I had to leave, because staying here was messing with my mind. It was muddling everything.
“I thought you were going to bargain for your friend first.”
There was the Kai I knew. We were back on solid footing. I was the 411 Hider, and he was my kidnapper.
I looked up, feeling more settled inside. “And if I asked that? What then? Would you actually grant that?”
He took a sip from his glass before putting it on the table as he sat to my left at the head of the table.
“I have a proposition for you.” He motioned to the table and the room. “That’s the reason for all of this.”
“Yes.” He nodded, his mouth pressing tight before relaxing. He raised his chin. “I let your friend go home.”
Surprise spread through me. My hand tightened on my chair.
“Your Network has been unable to find Brooke. Your friend has no idea where she is. He was bluffing to try to get you back. We followed up on his call, and the person we found had nothing to do with my sister. Now, I’m in a place where I’ve exhausted most of my options.” His eyes pierced mine. “I fully believe you know where my sister is, but the normal ways I would force you to tell me are…unavailable, so I have a different proposition for you.”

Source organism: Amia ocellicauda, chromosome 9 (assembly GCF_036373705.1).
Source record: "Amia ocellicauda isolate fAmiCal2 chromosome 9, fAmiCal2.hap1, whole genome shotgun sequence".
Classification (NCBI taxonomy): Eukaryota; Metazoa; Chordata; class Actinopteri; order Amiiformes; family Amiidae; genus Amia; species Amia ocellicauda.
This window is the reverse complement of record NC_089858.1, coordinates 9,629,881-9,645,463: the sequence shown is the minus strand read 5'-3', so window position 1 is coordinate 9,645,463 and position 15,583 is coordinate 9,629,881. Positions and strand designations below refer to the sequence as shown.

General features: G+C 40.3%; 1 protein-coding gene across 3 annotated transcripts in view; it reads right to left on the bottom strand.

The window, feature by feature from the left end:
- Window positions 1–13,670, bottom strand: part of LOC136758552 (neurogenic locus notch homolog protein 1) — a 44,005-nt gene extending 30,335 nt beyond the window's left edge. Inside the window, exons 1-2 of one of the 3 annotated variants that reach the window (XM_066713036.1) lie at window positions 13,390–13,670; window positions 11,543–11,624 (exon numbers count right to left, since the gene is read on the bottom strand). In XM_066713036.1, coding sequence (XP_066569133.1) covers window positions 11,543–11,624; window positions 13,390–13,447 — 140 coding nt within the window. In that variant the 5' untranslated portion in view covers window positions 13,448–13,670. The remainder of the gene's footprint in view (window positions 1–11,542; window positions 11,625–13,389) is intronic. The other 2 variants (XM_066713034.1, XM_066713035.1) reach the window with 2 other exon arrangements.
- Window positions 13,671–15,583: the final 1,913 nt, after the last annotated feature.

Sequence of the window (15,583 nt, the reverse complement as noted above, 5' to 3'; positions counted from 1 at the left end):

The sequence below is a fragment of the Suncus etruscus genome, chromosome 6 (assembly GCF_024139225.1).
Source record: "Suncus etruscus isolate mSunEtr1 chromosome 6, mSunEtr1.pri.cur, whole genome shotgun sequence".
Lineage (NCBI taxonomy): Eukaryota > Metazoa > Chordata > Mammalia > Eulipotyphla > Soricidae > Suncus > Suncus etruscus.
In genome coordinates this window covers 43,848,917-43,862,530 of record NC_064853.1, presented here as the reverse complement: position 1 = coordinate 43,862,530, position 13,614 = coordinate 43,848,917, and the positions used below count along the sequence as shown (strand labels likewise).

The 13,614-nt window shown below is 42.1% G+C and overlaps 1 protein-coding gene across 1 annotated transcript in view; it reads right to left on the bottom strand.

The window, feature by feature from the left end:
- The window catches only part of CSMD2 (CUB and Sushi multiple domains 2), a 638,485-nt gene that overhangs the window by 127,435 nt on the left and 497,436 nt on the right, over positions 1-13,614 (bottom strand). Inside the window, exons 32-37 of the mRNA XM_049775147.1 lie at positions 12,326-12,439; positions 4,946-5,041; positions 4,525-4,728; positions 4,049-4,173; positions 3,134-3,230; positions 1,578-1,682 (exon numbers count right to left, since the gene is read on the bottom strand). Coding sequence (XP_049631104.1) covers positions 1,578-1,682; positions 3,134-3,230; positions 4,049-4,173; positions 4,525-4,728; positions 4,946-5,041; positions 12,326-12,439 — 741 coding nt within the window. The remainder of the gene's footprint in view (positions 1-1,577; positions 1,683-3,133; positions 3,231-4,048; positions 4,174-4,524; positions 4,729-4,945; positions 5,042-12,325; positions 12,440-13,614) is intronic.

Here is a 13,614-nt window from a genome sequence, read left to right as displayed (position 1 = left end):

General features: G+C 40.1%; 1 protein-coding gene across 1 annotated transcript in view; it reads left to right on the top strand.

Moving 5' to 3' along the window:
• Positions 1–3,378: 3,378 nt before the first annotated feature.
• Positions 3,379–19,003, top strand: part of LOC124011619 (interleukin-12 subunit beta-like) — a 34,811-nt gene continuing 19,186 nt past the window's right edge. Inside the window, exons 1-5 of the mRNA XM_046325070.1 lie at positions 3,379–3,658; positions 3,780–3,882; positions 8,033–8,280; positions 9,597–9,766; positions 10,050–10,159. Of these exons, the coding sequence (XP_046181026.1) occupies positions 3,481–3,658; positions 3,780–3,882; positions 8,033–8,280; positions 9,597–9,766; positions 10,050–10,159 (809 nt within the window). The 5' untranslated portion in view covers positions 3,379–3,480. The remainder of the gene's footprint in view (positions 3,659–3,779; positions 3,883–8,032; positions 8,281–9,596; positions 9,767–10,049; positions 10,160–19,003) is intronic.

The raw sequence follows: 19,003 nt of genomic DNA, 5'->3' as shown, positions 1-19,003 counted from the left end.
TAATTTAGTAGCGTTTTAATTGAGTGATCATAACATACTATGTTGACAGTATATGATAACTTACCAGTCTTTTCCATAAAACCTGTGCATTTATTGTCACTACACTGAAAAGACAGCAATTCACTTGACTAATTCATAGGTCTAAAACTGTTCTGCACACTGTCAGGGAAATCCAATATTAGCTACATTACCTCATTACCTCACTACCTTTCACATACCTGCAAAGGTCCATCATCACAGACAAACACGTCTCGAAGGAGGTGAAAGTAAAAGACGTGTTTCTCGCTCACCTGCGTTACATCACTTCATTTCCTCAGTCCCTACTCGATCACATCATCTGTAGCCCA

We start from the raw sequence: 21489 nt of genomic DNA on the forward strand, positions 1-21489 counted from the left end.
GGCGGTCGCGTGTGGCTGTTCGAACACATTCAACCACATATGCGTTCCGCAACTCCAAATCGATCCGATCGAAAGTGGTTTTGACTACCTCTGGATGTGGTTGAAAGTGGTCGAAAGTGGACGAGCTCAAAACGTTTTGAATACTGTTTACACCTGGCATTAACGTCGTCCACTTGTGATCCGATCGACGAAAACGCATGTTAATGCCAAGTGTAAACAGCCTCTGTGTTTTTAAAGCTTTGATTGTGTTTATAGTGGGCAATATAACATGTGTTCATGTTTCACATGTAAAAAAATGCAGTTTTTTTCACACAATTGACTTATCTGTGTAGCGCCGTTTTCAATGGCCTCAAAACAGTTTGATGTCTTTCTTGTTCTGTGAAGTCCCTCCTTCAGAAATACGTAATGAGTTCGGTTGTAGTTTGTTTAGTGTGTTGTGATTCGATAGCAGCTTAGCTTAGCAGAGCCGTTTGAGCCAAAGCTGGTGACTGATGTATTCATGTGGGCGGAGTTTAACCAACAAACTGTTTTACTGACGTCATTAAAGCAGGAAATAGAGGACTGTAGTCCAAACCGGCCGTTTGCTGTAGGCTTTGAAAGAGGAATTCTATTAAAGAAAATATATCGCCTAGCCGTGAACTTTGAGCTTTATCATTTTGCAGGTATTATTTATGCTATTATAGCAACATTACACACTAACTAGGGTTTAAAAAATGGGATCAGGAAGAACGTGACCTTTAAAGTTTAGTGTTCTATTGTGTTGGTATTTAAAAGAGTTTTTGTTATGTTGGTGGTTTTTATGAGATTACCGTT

“You let Blade go?”
I was still stuck on that one.
“I let him go as a gesture of goodwill to you. He will not make claims of being kidnapped by my family—to the law or to your employers. As far as they’re concerned, he attempted to get you back by himself, and it went bad. He failed. He is back home, and I’ve been told he was put to work immediately.”
I heard what he was saying. “You have people in the Network. They’re giving you information.”
It made sense—that’s how he found me, how he knew Blade was acting on his own.
“Yes, I do.”
“That’s how you knew about me this whole time.”
“Yes.” He gentled his tone. “Brooke asked me to keep tabs on you. She worried about you.”
It didn’t help. I already knew this, and it so didn’t help. I felt a sting of betrayal. The Network was sacred. No one was supposed to be bought. We were all pure. That’s what I’d thought. That’s what I had believed this whole time.
We were good.
Looking at Kai now—he was bad. But since I’d been held by him, the lines had become more and more blurred. And now, hearing there was someone in the Network working for him, fury flared inside of me.
“I believe you know where my sister is,” Kai continued. “I will not be convinced otherwise, but you won’t tell me. I’m loath to force the issue. I’ve tried, and I’m not willing to resort to the lengths that are my last options. So…” He reached for his glass and took a healthy sip from it, gritting his teeth before putting it back on the table. “…here’s another play.”
He paused. His eyes were steady on mine.
“I’ll tell you the truth. All of it.”
My answer was swift. “Okay.” I raised my head, rolled my shoulders back, and waited.
I didn’t have to wait long.